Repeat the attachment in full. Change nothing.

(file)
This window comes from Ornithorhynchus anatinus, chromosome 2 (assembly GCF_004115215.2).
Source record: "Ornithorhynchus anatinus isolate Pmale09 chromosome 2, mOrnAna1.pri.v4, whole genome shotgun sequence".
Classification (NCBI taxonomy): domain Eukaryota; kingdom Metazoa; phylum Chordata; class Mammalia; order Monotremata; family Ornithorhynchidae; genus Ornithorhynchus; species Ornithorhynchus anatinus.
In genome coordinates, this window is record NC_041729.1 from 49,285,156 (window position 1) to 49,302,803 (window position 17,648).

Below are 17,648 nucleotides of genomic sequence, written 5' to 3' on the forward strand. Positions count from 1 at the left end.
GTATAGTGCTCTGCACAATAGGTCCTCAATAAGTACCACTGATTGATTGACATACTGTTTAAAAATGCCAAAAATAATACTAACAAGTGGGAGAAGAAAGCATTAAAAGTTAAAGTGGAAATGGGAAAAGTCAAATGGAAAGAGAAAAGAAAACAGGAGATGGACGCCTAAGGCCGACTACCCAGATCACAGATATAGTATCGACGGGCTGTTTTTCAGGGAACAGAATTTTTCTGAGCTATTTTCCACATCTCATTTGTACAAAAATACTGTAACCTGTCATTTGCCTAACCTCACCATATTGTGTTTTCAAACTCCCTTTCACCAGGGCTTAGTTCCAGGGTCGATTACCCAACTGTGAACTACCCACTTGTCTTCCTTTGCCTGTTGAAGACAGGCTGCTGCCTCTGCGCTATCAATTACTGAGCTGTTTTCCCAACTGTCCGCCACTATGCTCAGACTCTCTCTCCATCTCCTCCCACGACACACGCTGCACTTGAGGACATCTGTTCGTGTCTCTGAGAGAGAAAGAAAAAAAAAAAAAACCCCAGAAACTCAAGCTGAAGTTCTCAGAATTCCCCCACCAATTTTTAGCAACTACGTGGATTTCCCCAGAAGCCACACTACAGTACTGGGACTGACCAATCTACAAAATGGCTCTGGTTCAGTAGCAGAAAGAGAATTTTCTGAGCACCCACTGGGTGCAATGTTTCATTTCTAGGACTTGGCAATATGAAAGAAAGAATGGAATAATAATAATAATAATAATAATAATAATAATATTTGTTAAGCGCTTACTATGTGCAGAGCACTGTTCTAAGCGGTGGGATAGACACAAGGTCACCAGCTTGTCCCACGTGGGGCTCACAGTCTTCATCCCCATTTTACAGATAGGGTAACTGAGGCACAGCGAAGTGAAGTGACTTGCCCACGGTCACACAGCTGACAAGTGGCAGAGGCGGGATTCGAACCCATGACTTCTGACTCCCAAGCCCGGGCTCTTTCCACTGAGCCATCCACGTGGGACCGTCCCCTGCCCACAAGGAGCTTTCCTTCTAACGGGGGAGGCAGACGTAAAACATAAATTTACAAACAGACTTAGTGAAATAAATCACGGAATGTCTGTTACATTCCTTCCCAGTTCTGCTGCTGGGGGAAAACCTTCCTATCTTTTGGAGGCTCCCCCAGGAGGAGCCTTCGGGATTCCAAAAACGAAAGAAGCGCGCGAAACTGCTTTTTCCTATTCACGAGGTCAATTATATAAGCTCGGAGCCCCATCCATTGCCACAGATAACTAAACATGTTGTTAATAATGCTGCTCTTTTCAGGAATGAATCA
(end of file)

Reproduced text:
This window comes from Ornithorhynchus anatinus, chromosome 2 (assembly GCF_004115215.2).
Source record: "Ornithorhynchus anatinus isolate Pmale09 chromosome 2, mOrnAna1.pri.v4, whole genome shotgun sequence".
Classification (NCBI taxonomy): domain Eukaryota; kingdom Metazoa; phylum Chordata; class Mammalia; order Monotremata; family Ornithorhynchidae; genus Ornithorhynchus; species Ornithorhynchus anatinus.
In genome coordinates, this window is record NC_041729.1 from 49,285,156 (window position 1) to 49,302,803 (window position 17,648).

Below are 17,648 nucleotides of genomic sequence, written 5' to 3' on the forward strand. Positions count from 1 at the left end.
GTATAGTGCTCTGCACAATAGGTCCTCAATAAGTACCACTGATTGATTGACATACTGTTTAAAAATGCCAAAAATAATACTAACAAGTGGGAGAAGAAAGCATTAAAAGTTAAAGTGGAAATGGGAAAAGTCAAATGGAAAGAGAAAAGAAAACAGGAGATGGACGCCTAAGGCCGACTACCCAGATCACAGATATAGTATCGACGGGCTGTTTTTCAGGGAACAGAATTTTTCTGAGCTATTTTCCACATCTCATTTGTACAAAAATACTGTAACCTGTCATTTGCCTAACCTCACCATATTGTGTTTTCAAACTCCCTTTCACCAGGGCTTAGTTCCAGGGTCGATTACCCAACTGTGAACTACCCACTTGTCTTCCTTTGCCTGTTGAAGACAGGCTGCTGCCTCTGCGCTATCAATTACTGAGCTGTTTTCCCAACTGTCCGCCACTATGCTCAGACTCTCTCTCCATCTCCTCCCACGACACACGCTGCACTTGAGGACATCTGTTCGTGTCTCTGAGAGAGAAAGAAAAAAAAAAAAAACCCCAGAAACTCAAGCTGAAGTTCTCAGAATTCCCCCACCAATTTTTAGCAACTACGTGGATTTCCCCAGAAGCCACACTACAGTACTGGGACTGACCAATCTACAAAATGGCTCTGGTTCAGTAGCAGAAAGAGAATTTTCTGAGCACCCACTGGGTGCAATGTTTCATTTCTAGGACTTGGCAATATGAAAGAAAGAATGGAATAATAATAATAATAATAATAATAATAATAATATTTGTTAAGCGCTTACTATGTGCAGAGCACTGTTCTAAGCGGTGGGATAGACACAAGGTCACCAGCTTGTCCCACGTGGGGCTCACAGTCTTCATCCCCATTTTACAGATAGGGTAACTGAGGCACAGCGAAGTGAAGTGACTTGCCCACGGTCACACAGCTGACAAGTGGCAGAGGCGGGATTCGAACCCATGACTTCTGACTCCCAAGCCCGGGCTCTTTCCACTGAGCCATCCACGTGGGACCGTCCCCTGCCCACAAGGAGCTTTCCTTCTAACGGGGGAGGCAGACGTAAAACATAAATTTACAAACAGACTTAGTGAAATAAATCACGGAATGTCTGTTACATTCCTTCCCAGTTCTGCTGCTGGGGGAAAACCTTCCTATCTTTTGGAGGCTCCCCCAGGAGGAGCCTTCGGGATTCCAAAAACGAAAGAAGCGCGCGAAACTGCTTTTTCCTATTCACGAGGTCAATTATATAAGCTCGGAGCCCCATCCATTGCCACAGATAACTAAACATGTTGTTAATAATGCTGCTCTTTTCAGGAATGAATCA